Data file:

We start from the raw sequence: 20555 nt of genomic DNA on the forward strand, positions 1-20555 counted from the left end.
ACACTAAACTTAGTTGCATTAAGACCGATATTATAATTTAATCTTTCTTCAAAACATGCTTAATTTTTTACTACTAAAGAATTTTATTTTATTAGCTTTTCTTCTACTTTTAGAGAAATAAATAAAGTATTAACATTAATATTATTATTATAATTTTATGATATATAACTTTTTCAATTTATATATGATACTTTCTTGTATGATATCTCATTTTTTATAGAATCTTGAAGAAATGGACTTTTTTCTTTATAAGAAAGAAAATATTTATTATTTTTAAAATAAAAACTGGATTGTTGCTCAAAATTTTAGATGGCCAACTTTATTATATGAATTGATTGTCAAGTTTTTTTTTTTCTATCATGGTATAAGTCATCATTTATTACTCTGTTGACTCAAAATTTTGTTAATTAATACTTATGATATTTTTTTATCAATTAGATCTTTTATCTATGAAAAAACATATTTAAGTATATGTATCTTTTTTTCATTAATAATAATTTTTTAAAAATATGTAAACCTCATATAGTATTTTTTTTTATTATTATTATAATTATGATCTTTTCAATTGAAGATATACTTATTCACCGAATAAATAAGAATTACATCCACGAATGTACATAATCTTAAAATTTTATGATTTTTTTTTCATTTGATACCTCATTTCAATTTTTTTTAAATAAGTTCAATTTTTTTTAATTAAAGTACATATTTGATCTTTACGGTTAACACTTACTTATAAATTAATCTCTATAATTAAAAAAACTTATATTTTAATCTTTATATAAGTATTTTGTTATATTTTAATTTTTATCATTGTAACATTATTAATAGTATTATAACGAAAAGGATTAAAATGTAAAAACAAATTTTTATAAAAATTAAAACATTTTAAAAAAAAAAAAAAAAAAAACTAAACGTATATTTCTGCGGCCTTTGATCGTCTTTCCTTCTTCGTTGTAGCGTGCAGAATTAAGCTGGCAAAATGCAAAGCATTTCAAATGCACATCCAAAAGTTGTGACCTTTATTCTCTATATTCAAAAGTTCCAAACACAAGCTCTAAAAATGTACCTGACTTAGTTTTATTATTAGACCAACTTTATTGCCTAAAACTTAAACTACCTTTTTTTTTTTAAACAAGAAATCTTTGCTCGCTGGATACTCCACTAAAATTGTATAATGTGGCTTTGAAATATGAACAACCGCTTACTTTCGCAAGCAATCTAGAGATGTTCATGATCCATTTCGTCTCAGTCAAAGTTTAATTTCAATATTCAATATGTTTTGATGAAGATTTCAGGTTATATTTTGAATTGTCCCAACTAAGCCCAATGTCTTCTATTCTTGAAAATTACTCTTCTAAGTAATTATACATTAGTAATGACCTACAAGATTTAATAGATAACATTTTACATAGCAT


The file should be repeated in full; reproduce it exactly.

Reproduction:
We start from the raw sequence: 20555 nt of genomic DNA on the forward strand, positions 1-20555 counted from the left end.
ACACTAAACTTAGTTGCATTAAGACCGATATTATAATTTAATCTTTCTTCAAAACATGCTTAATTTTTTACTACTAAAGAATTTTATTTTATTAGCTTTTCTTCTACTTTTAGAGAAATAAATAAAGTATTAACATTAATATTATTATTATAATTTTATGATATATAACTTTTTCAATTTATATATGATACTTTCTTGTATGATATCTCATTTTTTATAGAATCTTGAAGAAATGGACTTTTTTCTTTATAAGAAAGAAAATATTTATTATTTTTAAAATAAAAACTGGATTGTTGCTCAAAATTTTAGATGGCCAACTTTATTATATGAATTGATTGTCAAGTTTTTTTTTTTCTATCATGGTATAAGTCATCATTTATTACTCTGTTGACTCAAAATTTTGTTAATTAATACTTATGATATTTTTTTATCAATTAGATCTTTTATCTATGAAAAAACATATTTAAGTATATGTATCTTTTTTTCATTAATAATAATTTTTTAAAAATATGTAAACCTCATATAGTATTTTTTTTTATTATTATTATAATTATGATCTTTTCAATTGAAGATATACTTATTCACCGAATAAATAAGAATTACATCCACGAATGTACATAATCTTAAAATTTTATGATTTTTTTTTCATTTGATACCTCATTTCAATTTTTTTTAAATAAGTTCAATTTTTTTTAATTAAAGTACATATTTGATCTTTACGGTTAACACTTACTTATAAATTAATCTCTATAATTAAAAAAACTTATATTTTAATCTTTATATAAGTATTTTGTTATATTTTAATTTTTATCATTGTAACATTATTAATAGTATTATAACGAAAAGGATTAAAATGTAAAAACAAATTTTTATAAAAATTAAAACATTTTAAAAAAAAAAAAAAAAAAAACTAAACGTATATTTCTGCGGCCTTTGATCGTCTTTCCTTCTTCGTTGTAGCGTGCAGAATTAAGCTGGCAAAATGCAAAGCATTTCAAATGCACATCCAAAAGTTGTGACCTTTATTCTCTATATTCAAAAGTTCCAAACACAAGCTCTAAAAATGTACCTGACTTAGTTTTATTATTAGACCAACTTTATTGCCTAAAACTTAAACTACCTTTTTTTTTTTAAACAAGAAATCTTTGCTCGCTGGATACTCCACTAAAATTGTATAATGTGGCTTTGAAATATGAACAACCGCTTACTTTCGCAAGCAATCTAGAGATGTTCATGATCCATTTCGTCTCAGTCAAAGTTTAATTTCAATATTCAATATGTTTTGATGAAGATTTCAGGTTATATTTTGAATTGTCCCAACTAAGCCCAATGTCTTCTATTCTTGAAAATTACTCTTCTAAGTAATTATACATTAGTAATGACCTACAAGATTTAATAGATAACATTTTACATAGCAT